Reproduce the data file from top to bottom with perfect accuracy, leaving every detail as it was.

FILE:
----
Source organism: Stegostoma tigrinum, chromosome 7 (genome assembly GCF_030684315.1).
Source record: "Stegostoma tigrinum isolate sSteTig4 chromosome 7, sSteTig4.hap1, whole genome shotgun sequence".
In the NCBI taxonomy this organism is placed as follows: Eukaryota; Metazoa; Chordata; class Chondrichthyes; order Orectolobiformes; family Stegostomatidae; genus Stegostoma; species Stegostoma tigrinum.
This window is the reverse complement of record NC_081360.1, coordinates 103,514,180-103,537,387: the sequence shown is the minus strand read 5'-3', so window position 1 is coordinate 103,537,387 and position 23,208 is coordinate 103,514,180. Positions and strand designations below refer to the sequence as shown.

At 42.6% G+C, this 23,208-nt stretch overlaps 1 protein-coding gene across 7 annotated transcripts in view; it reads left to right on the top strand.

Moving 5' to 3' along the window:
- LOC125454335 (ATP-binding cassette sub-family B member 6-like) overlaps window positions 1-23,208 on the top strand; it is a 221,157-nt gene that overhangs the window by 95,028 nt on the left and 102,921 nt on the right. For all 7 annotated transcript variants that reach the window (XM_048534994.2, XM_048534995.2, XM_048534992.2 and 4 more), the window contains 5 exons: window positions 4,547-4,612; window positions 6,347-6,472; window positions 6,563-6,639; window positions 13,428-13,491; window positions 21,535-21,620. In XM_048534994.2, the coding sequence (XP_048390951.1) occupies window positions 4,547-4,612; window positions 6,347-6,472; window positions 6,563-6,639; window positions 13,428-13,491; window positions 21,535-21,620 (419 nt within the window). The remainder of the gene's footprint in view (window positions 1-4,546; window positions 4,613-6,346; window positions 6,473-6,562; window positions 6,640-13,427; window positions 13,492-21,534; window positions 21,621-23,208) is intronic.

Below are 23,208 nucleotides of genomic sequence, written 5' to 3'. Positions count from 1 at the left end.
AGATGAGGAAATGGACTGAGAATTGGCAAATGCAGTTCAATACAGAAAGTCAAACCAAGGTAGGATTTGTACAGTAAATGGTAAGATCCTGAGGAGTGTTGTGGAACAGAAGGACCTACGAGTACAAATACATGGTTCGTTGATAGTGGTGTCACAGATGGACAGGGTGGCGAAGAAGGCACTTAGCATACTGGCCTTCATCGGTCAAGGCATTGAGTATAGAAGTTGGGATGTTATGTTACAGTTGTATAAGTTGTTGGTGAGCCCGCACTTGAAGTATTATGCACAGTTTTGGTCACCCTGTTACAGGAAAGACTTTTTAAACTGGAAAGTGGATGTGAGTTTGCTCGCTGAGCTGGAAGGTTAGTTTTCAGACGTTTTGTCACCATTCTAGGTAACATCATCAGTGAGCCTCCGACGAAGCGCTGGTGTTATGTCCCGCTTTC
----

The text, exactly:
Source organism: Stegostoma tigrinum, chromosome 7 (genome assembly GCF_030684315.1).
Source record: "Stegostoma tigrinum isolate sSteTig4 chromosome 7, sSteTig4.hap1, whole genome shotgun sequence".
In the NCBI taxonomy this organism is placed as follows: Eukaryota; Metazoa; Chordata; class Chondrichthyes; order Orectolobiformes; family Stegostomatidae; genus Stegostoma; species Stegostoma tigrinum.
This window is the reverse complement of record NC_081360.1, coordinates 103,514,180-103,537,387: the sequence shown is the minus strand read 5'-3', so window position 1 is coordinate 103,537,387 and position 23,208 is coordinate 103,514,180. Positions and strand designations below refer to the sequence as shown.

At 42.6% G+C, this 23,208-nt stretch overlaps 1 protein-coding gene across 7 annotated transcripts in view; it reads left to right on the top strand.

Moving 5' to 3' along the window:
- LOC125454335 (ATP-binding cassette sub-family B member 6-like) overlaps window positions 1-23,208 on the top strand; it is a 221,157-nt gene that overhangs the window by 95,028 nt on the left and 102,921 nt on the right. For all 7 annotated transcript variants that reach the window (XM_048534994.2, XM_048534995.2, XM_048534992.2 and 4 more), the window contains 5 exons: window positions 4,547-4,612; window positions 6,347-6,472; window positions 6,563-6,639; window positions 13,428-13,491; window positions 21,535-21,620. In XM_048534994.2, the coding sequence (XP_048390951.1) occupies window positions 4,547-4,612; window positions 6,347-6,472; window positions 6,563-6,639; window positions 13,428-13,491; window positions 21,535-21,620 (419 nt within the window). The remainder of the gene's footprint in view (window positions 1-4,546; window positions 4,613-6,346; window positions 6,473-6,562; window positions 6,640-13,427; window positions 13,492-21,534; window positions 21,621-23,208) is intronic.

Below are 23,208 nucleotides of genomic sequence, written 5' to 3'. Positions count from 1 at the left end.
AGATGAGGAAATGGACTGAGAATTGGCAAATGCAGTTCAATACAGAAAGTCAAACCAAGGTAGGATTTGTACAGTAAATGGTAAGATCCTGAGGAGTGTTGTGGAACAGAAGGACCTACGAGTACAAATACATGGTTCGTTGATAGTGGTGTCACAGATGGACAGGGTGGCGAAGAAGGCACTTAGCATACTGGCCTTCATCGGTCAAGGCATTGAGTATAGAAGTTGGGATGTTATGTTACAGTTGTATAAGTTGTTGGTGAGCCCGCACTTGAAGTATTATGCACAGTTTTGGTCACCCTGTTACAGGAAAGACTTTTTAAACTGGAAAGTGGATGTGAGTTTGCTCGCTGAGCTGGAAGGTTAGTTTTCAGACGTTTTGTCACCATTCTAGGTAACATCATCAGTGAGCCTCCGACGAAGCGCTGGTGTTATGTCCCGCTTTC